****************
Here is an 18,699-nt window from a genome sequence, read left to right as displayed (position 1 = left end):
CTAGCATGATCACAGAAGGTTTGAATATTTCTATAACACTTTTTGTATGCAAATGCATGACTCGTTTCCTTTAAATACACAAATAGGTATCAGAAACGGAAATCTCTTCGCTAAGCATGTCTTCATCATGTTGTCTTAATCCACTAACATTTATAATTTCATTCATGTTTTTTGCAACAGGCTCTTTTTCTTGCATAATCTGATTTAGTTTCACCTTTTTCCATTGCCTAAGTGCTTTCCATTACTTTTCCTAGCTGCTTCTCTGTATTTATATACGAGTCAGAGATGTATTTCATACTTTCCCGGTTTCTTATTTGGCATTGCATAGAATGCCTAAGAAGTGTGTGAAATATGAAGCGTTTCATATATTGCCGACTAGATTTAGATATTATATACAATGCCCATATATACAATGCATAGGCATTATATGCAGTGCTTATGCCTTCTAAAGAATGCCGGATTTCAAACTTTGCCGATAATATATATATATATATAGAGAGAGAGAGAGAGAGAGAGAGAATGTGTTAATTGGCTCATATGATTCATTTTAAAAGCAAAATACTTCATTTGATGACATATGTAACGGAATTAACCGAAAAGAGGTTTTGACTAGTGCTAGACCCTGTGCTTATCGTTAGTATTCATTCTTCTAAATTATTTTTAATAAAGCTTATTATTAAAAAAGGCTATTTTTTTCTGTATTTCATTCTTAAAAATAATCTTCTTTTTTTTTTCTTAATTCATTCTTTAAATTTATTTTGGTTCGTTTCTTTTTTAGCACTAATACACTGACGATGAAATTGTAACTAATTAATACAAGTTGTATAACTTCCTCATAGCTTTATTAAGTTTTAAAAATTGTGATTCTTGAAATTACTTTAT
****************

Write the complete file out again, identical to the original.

Here is an 18,699-nt window from a genome sequence, read left to right as displayed (position 1 = left end):
CTAGCATGATCACAGAAGGTTTGAATATTTCTATAACACTTTTTGTATGCAAATGCATGACTCGTTTCCTTTAAATACACAAATAGGTATCAGAAACGGAAATCTCTTCGCTAAGCATGTCTTCATCATGTTGTCTTAATCCACTAACATTTATAATTTCATTCATGTTTTTTGCAACAGGCTCTTTTTCTTGCATAATCTGATTTAGTTTCACCTTTTTCCATTGCCTAAGTGCTTTCCATTACTTTTCCTAGCTGCTTCTCTGTATTTATATACGAGTCAGAGATGTATTTCATACTTTCCCGGTTTCTTATTTGGCATTGCATAGAATGCCTAAGAAGTGTGTGAAATATGAAGCGTTTCATATATTGCCGACTAGATTTAGATATTATATACAATGCCCATATATACAATGCATAGGCATTATATGCAGTGCTTATGCCTTCTAAAGAATGCCGGATTTCAAACTTTGCCGATAATATATATATATATATAGAGAGAGAGAGAGAGAGAGAGAGAATGTGTTAATTGGCTCATATGATTCATTTTAAAAGCAAAATACTTCATTTGATGACATATGTAACGGAATTAACCGAAAAGAGGTTTTGACTAGTGCTAGACCCTGTGCTTATCGTTAGTATTCATTCTTCTAAATTATTTTTAATAAAGCTTATTATTAAAAAAGGCTATTTTTTTCTGTATTTCATTCTTAAAAATAATCTTCTTTTTTTTTTCTTAATTCATTCTTTAAATTTATTTTGGTTCGTTTCTTTTTTAGCACTAATACACTGACGATGAAATTGTAACTAATTAATACAAGTTGTATAACTTCCTCATAGCTTTATTAAGTTTTAAAAATTGTGATTCTTGAAATTACTTTAT